A group of 12 teenagers from various backgrounds enroll at the American Ballet Academy in New York to make it as ballet dancers and each one deals with the problems and stress of training and getting ahead in the world of dance.
In 1984, British journalist Arthur Stuart investigates the career of 1970s glam superstar Brian Slade, who was heavily influenced in his early years by hard-living and rebellious American singer Curt Wild.
Jonathan Rhys Meyers,
The story of a close-knit group of young kids in Nazi Germany who listen to banned swing music from the US. Soon dancing and fun leads to more difficult choices as the Nazis begin ... See full summary »
Robert Sean Leonard,
At the New York City High School for the Performing Arts, students get specialized training that often leads to success as actors, singers, etc. This movie follows four students from the time when they audition to get into the school, through graduation. They are the brazen Coco Hernandez, shy Doris Finsecker, sensitive gay Montgomery MacNeil, and brash, abrasive Raul Garcia. Written by
One of the first films to employ digital audio in the soundtrack. Much of the music was recorded in New York on a digital system that digitally encoded two channels onto a video signal, then recorded it to 3/4 inch video tape. The final mix was analog on the standard six channel 70mm Dolby Stereo. The dub began on 3 March 1980. See more »
When the father and son are talking in the taxi, his turns of the wheel do not cause the taxi to turn, as revealed by the view out the window, which of course is not real. See more »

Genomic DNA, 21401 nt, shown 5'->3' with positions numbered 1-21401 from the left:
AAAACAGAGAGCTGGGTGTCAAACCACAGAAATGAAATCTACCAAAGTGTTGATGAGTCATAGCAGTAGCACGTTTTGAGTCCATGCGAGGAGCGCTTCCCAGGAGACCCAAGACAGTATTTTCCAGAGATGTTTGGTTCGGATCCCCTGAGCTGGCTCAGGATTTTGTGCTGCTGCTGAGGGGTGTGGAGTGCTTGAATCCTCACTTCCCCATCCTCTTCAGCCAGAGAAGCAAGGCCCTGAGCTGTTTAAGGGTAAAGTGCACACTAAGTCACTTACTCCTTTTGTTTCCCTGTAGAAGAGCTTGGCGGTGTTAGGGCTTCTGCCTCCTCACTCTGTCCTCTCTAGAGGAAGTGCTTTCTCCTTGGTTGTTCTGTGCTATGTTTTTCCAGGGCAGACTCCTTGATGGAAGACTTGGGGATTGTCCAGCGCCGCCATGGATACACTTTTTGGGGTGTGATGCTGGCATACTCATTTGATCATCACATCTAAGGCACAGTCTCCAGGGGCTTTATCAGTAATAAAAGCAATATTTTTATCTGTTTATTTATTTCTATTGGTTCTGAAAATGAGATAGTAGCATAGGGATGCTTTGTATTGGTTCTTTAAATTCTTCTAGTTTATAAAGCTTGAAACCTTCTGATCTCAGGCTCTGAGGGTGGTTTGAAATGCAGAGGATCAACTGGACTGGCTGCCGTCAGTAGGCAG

No! No! No! Hold the bow like this! Not like this! This isn't your dick you're holding! It's a violin bow! Hold it with respect, like...
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'Fame' (1980) is brilliant. It's got all these qualities that made the late 70's movies so great. It is proud of its directness and not ashamed of being over the top.
What really matters here, is the journey, not the destination. Ignorant idiots with soap opera mentality, will never realize that 'Fame' is about the struggles, anxieties and triumphs of these young people, not about their careers.
Ironically enough, none of the very talented actors of 'Fame' made it in Hollywood. 'Fame' marked the end of an era. The end of artistic freedom and experimentation and the beginning of commercialization and political correctness. It's the last statement of a generation that had a voice of its own.
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